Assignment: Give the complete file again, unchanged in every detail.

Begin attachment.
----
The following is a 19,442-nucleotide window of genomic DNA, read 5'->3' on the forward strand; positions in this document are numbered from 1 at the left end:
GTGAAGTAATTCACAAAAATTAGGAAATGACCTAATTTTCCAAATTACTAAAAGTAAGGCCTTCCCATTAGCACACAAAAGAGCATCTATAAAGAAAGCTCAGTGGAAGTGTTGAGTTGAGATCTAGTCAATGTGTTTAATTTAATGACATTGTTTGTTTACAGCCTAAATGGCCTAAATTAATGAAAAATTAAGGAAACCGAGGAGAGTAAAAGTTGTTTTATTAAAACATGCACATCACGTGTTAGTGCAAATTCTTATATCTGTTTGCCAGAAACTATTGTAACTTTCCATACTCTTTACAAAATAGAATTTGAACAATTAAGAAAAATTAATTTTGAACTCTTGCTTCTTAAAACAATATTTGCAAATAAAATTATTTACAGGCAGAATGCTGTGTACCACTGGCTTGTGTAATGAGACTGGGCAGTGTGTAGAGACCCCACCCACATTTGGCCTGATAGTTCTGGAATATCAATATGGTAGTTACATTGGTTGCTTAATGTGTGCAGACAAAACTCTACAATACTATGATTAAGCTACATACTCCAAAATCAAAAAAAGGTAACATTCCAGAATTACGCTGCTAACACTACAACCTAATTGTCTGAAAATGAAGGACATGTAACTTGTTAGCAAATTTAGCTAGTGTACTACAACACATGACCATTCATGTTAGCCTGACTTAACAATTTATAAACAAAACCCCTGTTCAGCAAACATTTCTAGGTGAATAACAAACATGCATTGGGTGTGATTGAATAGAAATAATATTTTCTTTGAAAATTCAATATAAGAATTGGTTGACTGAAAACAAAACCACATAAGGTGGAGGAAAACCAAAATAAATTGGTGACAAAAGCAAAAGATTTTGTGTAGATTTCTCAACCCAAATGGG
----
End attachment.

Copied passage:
The following is a 19,442-nucleotide window of genomic DNA, read 5'->3' on the forward strand; positions in this document are numbered from 1 at the left end:
GTGAAGTAATTCACAAAAATTAGGAAATGACCTAATTTTCCAAATTACTAAAAGTAAGGCCTTCCCATTAGCACACAAAAGAGCATCTATAAAGAAAGCTCAGTGGAAGTGTTGAGTTGAGATCTAGTCAATGTGTTTAATTTAATGACATTGTTTGTTTACAGCCTAAATGGCCTAAATTAATGAAAAATTAAGGAAACCGAGGAGAGTAAAAGTTGTTTTATTAAAACATGCACATCACGTGTTAGTGCAAATTCTTATATCTGTTTGCCAGAAACTATTGTAACTTTCCATACTCTTTACAAAATAGAATTTGAACAATTAAGAAAAATTAATTTTGAACTCTTGCTTCTTAAAACAATATTTGCAAATAAAATTATTTACAGGCAGAATGCTGTGTACCACTGGCTTGTGTAATGAGACTGGGCAGTGTGTAGAGACCCCACCCACATTTGGCCTGATAGTTCTGGAATATCAATATGGTAGTTACATTGGTTGCTTAATGTGTGCAGACAAAACTCTACAATACTATGATTAAGCTACATACTCCAAAATCAAAAAAAGGTAACATTCCAGAATTACGCTGCTAACACTACAACCTAATTGTCTGAAAATGAAGGACATGTAACTTGTTAGCAAATTTAGCTAGTGTACTACAACACATGACCATTCATGTTAGCCTGACTTAACAATTTATAAACAAAACCCCTGTTCAGCAAACATTTCTAGGTGAATAACAAACATGCATTGGGTGTGATTGAATAGAAATAATATTTTCTTTGAAAATTCAATATAAGAATTGGTTGACTGAAAACAAAACCACATAAGGTGGAGGAAAACCAAAATAAATTGGTGACAAAAGCAAAAGATTTTGTGTAGATTTCTCAACCCAAATGGG